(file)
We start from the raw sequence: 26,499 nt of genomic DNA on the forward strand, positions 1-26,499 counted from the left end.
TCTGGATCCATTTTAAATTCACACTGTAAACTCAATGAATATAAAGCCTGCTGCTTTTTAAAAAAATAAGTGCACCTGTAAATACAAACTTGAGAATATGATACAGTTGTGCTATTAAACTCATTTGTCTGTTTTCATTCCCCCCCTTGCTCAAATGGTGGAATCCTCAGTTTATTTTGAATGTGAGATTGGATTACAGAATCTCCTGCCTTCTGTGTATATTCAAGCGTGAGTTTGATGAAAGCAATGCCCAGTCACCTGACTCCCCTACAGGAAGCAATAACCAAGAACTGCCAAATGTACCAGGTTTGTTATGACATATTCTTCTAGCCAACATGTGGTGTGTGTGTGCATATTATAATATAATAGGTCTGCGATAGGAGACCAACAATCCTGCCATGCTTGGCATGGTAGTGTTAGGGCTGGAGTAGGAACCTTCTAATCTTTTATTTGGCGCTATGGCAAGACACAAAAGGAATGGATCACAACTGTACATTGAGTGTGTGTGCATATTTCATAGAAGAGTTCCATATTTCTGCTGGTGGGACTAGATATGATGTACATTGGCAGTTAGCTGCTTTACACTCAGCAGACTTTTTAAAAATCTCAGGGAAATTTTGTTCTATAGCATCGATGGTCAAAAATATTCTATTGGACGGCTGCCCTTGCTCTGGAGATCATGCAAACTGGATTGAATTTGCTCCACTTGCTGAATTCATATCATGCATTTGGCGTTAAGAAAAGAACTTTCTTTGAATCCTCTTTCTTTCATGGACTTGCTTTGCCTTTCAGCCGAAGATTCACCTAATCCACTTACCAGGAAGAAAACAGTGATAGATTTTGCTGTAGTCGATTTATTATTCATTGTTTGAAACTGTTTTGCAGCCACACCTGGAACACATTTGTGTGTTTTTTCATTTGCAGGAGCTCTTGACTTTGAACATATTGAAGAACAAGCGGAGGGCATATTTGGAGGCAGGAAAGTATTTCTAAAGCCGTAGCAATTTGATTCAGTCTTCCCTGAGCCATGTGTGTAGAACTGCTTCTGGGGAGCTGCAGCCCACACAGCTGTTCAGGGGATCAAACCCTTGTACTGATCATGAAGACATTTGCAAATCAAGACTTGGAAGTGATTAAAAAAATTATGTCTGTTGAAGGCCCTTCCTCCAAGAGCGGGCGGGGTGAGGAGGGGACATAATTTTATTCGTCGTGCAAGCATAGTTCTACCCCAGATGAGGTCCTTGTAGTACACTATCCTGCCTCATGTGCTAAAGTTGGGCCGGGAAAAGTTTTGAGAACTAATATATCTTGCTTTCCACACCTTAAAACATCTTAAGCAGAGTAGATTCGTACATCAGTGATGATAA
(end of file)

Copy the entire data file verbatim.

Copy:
We start from the raw sequence: 26,499 nt of genomic DNA on the forward strand, positions 1-26,499 counted from the left end.
TCTGGATCCATTTTAAATTCACACTGTAAACTCAATGAATATAAAGCCTGCTGCTTTTTAAAAAAATAAGTGCACCTGTAAATACAAACTTGAGAATATGATACAGTTGTGCTATTAAACTCATTTGTCTGTTTTCATTCCCCCCCTTGCTCAAATGGTGGAATCCTCAGTTTATTTTGAATGTGAGATTGGATTACAGAATCTCCTGCCTTCTGTGTATATTCAAGCGTGAGTTTGATGAAAGCAATGCCCAGTCACCTGACTCCCCTACAGGAAGCAATAACCAAGAACTGCCAAATGTACCAGGTTTGTTATGACATATTCTTCTAGCCAACATGTGGTGTGTGTGTGCATATTATAATATAATAGGTCTGCGATAGGAGACCAACAATCCTGCCATGCTTGGCATGGTAGTGTTAGGGCTGGAGTAGGAACCTTCTAATCTTTTATTTGGCGCTATGGCAAGACACAAAAGGAATGGATCACAACTGTACATTGAGTGTGTGTGCATATTTCATAGAAGAGTTCCATATTTCTGCTGGTGGGACTAGATATGATGTACATTGGCAGTTAGCTGCTTTACACTCAGCAGACTTTTTAAAAATCTCAGGGAAATTTTGTTCTATAGCATCGATGGTCAAAAATATTCTATTGGACGGCTGCCCTTGCTCTGGAGATCATGCAAACTGGATTGAATTTGCTCCACTTGCTGAATTCATATCATGCATTTGGCGTTAAGAAAAGAACTTTCTTTGAATCCTCTTTCTTTCATGGACTTGCTTTGCCTTTCAGCCGAAGATTCACCTAATCCACTTACCAGGAAGAAAACAGTGATAGATTTTGCTGTAGTCGATTTATTATTCATTGTTTGAAACTGTTTTGCAGCCACACCTGGAACACATTTGTGTGTTTTTTCATTTGCAGGAGCTCTTGACTTTGAACATATTGAAGAACAAGCGGAGGGCATATTTGGAGGCAGGAAAGTATTTCTAAAGCCGTAGCAATTTGATTCAGTCTTCCCTGAGCCATGTGTGTAGAACTGCTTCTGGGGAGCTGCAGCCCACACAGCTGTTCAGGGGATCAAACCCTTGTACTGATCATGAAGACATTTGCAAATCAAGACTTGGAAGTGATTAAAAAAATTATGTCTGTTGAAGGCCCTTCCTCCAAGAGCGGGCGGGGTGAGGAGGGGACATAATTTTATTCGTCGTGCAAGCATAGTTCTACCCCAGATGAGGTCCTTGTAGTACACTATCCTGCCTCATGTGCTAAAGTTGGGCCGGGAAAAGTTTTGAGAACTAATATATCTTGCTTTCCACACCTTAAAACATCTTAAGCAGAGTAGATTCGTACATCAGTGATGATAA